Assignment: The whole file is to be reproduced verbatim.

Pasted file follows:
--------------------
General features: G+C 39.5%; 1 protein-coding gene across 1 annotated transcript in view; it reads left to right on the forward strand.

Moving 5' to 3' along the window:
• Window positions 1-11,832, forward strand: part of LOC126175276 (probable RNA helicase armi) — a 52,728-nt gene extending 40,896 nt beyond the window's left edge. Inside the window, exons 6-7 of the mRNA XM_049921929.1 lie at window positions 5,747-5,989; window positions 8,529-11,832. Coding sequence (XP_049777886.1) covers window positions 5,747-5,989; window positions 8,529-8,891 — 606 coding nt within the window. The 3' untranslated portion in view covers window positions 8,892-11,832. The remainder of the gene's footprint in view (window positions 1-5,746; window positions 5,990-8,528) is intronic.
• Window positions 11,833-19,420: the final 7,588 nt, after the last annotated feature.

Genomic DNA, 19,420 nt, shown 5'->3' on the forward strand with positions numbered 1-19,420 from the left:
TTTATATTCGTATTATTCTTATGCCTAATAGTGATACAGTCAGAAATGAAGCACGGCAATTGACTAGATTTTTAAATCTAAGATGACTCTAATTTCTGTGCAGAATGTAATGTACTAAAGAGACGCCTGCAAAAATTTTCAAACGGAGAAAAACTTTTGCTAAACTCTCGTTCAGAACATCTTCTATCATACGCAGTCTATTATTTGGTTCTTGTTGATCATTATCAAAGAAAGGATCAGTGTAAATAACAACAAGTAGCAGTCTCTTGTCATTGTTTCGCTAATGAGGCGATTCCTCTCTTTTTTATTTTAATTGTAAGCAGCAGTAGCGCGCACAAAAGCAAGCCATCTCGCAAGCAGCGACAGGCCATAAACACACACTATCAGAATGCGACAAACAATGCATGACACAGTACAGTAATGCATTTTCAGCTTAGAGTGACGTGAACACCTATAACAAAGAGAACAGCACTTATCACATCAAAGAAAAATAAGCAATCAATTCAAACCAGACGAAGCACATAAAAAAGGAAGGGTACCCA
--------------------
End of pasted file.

General features: G+C 39.5%; 1 protein-coding gene across 1 annotated transcript in view; it reads left to right on the forward strand.

Moving 5' to 3' along the window:
• Window positions 1-11,832, forward strand: part of LOC126175276 (probable RNA helicase armi) — a 52,728-nt gene extending 40,896 nt beyond the window's left edge. Inside the window, exons 6-7 of the mRNA XM_049921929.1 lie at window positions 5,747-5,989; window positions 8,529-11,832. Coding sequence (XP_049777886.1) covers window positions 5,747-5,989; window positions 8,529-8,891 — 606 coding nt within the window. The 3' untranslated portion in view covers window positions 8,892-11,832. The remainder of the gene's footprint in view (window positions 1-5,746; window positions 5,990-8,528) is intronic.
• Window positions 11,833-19,420: the final 7,588 nt, after the last annotated feature.

Genomic DNA, 19,420 nt, shown 5'->3' on the forward strand with positions numbered 1-19,420 from the left:
TTTATATTCGTATTATTCTTATGCCTAATAGTGATACAGTCAGAAATGAAGCACGGCAATTGACTAGATTTTTAAATCTAAGATGACTCTAATTTCTGTGCAGAATGTAATGTACTAAAGAGACGCCTGCAAAAATTTTCAAACGGAGAAAAACTTTTGCTAAACTCTCGTTCAGAACATCTTCTATCATACGCAGTCTATTATTTGGTTCTTGTTGATCATTATCAAAGAAAGGATCAGTGTAAATAACAACAAGTAGCAGTCTCTTGTCATTGTTTCGCTAATGAGGCGATTCCTCTCTTTTTTATTTTAATTGTAAGCAGCAGTAGCGCGCACAAAAGCAAGCCATCTCGCAAGCAGCGACAGGCCATAAACACACACTATCAGAATGCGACAAACAATGCATGACACAGTACAGTAATGCATTTTCAGCTTAGAGTGACGTGAACACCTATAACAAAGAGAACAGCACTTATCACATCAAAGAAAAATAAGCAATCAATTCAAACCAGACGAAGCACATAAAAAAGGAAGGGTACCCA